I want to assemble a linear genome and I have a reference genome too.

I ran the following commands for de novo velvet assembly:

velveth auto 31,45,2 -fastq -shortPaired1 -separate 2-CA-SVA-2_S2_L001_R1_001.fastq 2-CA-SVA-2_S2_L001_R2_001.fastq

I chose auto_33 for further analysis

velvetg auto_33 -exp_cov auto

Now my output files inside auto_33 folder are:


But I have no clue how to move ahead. Can I do anything else with velvet or do I have to switch to another program?

  • $\begingroup$ Blat the contigs $\endgroup$
    – SmallChess
    Commented Nov 5, 2017 at 0:26
  • 1
    $\begingroup$ Would you mind elaborating ? $\endgroup$
    – L R Joshi
    Commented Nov 5, 2017 at 0:28
  • $\begingroup$ How to proceed depends entirely on what you want the assembly for. Are you looking for variants? Is this the genome of a related species which has not been annotated and you want to find its genes? Are you looking for one gene in particular? For syntenic regions? We can't tell you how to proceed if you don't tell us what you need. Please edit your question and clarify. $\endgroup$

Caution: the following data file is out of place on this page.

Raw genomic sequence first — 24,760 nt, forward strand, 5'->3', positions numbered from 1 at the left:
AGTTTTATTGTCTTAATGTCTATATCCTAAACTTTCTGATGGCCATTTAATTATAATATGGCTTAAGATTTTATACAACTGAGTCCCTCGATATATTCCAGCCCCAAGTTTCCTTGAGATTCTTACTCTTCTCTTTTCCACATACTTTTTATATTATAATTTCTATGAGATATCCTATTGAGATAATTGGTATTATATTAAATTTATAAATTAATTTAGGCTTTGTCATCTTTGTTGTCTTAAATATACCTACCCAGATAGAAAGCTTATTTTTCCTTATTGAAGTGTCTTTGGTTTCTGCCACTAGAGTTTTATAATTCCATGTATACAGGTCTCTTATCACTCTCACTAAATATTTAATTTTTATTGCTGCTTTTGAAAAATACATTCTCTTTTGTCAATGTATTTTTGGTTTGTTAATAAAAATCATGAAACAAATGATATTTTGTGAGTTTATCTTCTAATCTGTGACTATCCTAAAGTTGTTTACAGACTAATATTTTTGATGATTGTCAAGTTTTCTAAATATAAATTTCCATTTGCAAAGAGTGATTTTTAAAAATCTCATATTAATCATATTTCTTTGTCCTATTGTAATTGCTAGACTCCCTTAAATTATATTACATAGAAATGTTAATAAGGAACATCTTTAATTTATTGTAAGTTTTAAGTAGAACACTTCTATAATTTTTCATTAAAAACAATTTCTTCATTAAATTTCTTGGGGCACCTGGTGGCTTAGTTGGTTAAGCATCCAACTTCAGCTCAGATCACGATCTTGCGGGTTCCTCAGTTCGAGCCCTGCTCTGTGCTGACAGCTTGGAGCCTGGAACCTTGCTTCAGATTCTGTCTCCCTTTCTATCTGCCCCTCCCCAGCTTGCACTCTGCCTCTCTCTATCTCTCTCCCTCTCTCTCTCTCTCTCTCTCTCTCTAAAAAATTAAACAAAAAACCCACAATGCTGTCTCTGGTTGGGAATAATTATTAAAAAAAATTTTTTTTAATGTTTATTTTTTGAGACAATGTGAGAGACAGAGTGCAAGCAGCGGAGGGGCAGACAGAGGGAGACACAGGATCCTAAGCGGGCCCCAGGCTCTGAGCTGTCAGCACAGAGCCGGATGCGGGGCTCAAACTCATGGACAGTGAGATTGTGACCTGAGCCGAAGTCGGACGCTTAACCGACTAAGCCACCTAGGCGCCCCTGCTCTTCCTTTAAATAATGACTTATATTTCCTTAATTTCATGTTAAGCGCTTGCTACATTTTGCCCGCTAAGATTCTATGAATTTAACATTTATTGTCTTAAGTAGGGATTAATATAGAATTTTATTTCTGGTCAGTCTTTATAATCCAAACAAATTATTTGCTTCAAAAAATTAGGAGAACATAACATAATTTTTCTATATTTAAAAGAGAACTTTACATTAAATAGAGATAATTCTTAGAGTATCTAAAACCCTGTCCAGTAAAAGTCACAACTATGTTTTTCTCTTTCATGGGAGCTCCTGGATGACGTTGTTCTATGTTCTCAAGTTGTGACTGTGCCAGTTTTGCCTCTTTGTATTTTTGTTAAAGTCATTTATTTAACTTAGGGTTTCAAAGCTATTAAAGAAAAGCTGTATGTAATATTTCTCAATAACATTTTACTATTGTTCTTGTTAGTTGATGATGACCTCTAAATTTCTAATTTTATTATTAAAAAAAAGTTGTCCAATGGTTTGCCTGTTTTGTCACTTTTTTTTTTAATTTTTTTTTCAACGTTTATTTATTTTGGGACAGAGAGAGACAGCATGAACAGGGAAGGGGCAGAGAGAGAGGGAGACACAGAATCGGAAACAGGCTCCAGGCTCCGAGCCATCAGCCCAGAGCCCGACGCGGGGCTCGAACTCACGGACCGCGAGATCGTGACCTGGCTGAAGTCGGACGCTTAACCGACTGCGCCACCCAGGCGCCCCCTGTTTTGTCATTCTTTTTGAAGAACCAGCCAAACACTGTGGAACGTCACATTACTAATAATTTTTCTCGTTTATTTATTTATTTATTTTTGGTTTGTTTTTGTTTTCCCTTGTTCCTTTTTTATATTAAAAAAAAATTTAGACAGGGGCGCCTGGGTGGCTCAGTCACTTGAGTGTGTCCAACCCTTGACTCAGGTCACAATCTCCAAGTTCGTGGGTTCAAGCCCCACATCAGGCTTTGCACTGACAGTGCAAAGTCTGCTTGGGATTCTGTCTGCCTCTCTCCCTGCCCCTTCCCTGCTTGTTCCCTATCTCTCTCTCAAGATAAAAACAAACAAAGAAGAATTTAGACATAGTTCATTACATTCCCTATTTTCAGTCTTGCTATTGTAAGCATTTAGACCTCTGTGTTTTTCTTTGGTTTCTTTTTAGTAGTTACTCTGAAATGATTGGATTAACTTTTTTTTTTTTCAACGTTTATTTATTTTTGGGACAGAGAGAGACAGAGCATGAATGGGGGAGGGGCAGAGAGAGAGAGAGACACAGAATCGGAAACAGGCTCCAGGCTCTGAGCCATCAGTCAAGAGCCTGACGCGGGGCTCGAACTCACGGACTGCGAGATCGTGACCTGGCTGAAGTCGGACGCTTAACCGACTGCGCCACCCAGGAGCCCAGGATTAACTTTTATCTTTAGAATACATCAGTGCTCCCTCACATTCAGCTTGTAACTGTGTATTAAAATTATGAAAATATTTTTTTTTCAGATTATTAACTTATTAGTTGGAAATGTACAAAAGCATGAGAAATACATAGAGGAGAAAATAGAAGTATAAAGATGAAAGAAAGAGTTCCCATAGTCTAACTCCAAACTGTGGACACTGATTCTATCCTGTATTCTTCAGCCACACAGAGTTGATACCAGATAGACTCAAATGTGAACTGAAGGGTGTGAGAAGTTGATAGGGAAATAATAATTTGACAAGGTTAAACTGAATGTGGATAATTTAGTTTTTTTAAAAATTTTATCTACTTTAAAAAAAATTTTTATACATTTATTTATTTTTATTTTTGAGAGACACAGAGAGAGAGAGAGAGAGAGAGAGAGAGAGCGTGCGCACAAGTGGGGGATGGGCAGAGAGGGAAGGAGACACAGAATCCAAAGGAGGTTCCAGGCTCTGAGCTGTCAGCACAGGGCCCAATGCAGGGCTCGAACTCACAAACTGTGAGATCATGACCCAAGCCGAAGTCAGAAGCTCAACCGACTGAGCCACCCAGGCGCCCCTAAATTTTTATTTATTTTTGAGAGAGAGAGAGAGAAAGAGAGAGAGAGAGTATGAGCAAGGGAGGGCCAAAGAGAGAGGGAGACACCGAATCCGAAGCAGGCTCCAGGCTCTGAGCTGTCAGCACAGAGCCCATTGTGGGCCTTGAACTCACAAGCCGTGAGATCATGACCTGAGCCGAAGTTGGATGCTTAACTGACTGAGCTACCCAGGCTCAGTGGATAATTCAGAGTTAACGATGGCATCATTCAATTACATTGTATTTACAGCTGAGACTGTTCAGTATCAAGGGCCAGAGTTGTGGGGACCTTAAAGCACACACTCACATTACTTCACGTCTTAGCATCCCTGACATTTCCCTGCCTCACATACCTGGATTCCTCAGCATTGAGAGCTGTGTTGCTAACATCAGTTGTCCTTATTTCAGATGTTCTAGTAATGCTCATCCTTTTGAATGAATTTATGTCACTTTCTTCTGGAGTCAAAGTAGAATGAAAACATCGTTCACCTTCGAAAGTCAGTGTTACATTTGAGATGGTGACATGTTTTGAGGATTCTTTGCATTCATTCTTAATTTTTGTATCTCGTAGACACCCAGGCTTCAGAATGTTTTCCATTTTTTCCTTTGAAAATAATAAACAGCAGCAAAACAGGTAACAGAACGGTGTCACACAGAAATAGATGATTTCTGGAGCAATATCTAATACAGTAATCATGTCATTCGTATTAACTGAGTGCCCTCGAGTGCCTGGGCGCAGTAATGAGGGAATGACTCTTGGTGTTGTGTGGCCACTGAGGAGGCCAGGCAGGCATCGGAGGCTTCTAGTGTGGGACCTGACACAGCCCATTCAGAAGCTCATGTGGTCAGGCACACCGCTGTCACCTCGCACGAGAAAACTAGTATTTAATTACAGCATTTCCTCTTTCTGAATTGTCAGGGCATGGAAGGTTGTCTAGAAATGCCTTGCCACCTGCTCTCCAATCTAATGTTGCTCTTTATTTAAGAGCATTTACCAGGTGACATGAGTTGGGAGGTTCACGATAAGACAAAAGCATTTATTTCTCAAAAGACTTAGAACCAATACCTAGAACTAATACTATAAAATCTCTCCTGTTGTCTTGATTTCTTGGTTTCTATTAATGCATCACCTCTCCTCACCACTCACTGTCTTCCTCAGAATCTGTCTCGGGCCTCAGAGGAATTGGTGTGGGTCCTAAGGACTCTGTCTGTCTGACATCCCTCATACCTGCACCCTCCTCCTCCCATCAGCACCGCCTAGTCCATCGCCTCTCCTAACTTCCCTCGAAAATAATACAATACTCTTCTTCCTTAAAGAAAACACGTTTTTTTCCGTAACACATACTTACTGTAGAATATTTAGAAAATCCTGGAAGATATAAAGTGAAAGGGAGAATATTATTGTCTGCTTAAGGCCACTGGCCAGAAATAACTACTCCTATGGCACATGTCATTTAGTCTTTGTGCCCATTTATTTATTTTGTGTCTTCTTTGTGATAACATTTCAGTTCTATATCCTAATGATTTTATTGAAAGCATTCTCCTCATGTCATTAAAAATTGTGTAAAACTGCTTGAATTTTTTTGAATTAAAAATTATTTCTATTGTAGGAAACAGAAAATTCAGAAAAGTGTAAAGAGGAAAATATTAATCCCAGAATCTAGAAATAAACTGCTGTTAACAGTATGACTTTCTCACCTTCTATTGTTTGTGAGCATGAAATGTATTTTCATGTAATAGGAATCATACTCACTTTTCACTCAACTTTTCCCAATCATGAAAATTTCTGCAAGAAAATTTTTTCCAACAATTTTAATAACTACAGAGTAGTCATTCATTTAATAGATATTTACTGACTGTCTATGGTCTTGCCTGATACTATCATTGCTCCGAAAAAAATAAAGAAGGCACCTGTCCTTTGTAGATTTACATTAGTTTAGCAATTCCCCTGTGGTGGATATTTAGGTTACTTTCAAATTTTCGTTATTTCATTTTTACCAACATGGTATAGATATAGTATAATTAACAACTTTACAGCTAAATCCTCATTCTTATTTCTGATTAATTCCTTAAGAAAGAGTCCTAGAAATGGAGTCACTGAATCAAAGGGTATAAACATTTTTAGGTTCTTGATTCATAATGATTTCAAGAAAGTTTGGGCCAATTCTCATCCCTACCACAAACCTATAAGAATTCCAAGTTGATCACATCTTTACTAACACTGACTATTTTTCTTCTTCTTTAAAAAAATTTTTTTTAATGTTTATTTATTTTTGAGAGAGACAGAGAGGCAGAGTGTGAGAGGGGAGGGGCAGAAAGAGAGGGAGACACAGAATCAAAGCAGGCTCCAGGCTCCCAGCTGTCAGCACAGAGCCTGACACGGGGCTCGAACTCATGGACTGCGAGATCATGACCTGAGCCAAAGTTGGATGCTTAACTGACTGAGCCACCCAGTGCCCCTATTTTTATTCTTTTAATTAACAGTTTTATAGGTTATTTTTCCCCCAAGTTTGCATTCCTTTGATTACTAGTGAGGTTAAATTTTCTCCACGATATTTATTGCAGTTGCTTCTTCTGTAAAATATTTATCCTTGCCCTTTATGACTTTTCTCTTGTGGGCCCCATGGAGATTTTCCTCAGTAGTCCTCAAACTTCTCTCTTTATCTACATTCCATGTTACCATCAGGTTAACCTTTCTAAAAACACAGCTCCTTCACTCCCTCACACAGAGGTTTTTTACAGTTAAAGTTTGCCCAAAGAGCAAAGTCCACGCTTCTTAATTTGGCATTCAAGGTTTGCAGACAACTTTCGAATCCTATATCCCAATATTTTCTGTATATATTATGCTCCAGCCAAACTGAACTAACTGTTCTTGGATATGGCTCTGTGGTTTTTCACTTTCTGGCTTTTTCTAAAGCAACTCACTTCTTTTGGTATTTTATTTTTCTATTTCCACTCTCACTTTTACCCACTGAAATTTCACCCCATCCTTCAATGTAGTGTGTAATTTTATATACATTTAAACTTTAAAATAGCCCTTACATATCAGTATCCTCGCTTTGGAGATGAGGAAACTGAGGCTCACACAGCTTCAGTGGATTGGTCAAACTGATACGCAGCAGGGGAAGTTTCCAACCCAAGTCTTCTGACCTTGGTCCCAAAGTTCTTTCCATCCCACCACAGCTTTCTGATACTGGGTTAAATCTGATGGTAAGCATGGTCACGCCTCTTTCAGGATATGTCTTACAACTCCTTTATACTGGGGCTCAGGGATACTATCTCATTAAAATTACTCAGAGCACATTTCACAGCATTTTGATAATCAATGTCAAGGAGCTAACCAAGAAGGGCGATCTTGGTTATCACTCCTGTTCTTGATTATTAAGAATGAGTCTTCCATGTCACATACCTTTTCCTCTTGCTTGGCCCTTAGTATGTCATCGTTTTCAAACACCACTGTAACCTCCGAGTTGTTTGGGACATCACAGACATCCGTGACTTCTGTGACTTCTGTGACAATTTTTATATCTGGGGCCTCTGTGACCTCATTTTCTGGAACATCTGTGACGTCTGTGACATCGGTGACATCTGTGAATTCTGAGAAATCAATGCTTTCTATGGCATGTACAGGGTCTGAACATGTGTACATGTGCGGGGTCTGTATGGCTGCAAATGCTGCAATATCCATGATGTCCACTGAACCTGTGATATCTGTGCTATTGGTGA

– terdon
    Commented Nov 5, 2017 at 23:13

1 Answer 1


The contigs.fa file is a FASTA formatted file of the final contigs generated by velvet. I would start assessing the quality of the assembly that was generated. Here are some questions to get you started. Really the next steps depend on how you plan to use the assembly.

What is the distribution of contig lengths? Average and N50 contig length

How does the assembly compare to the reference?

  • How much of the reference does the assembly cover?

When you align the original reads back to the contigs how well are they covered?

  • Do any of the read alignments not make sense?

  • Are there sections of the contigs that are not covered?


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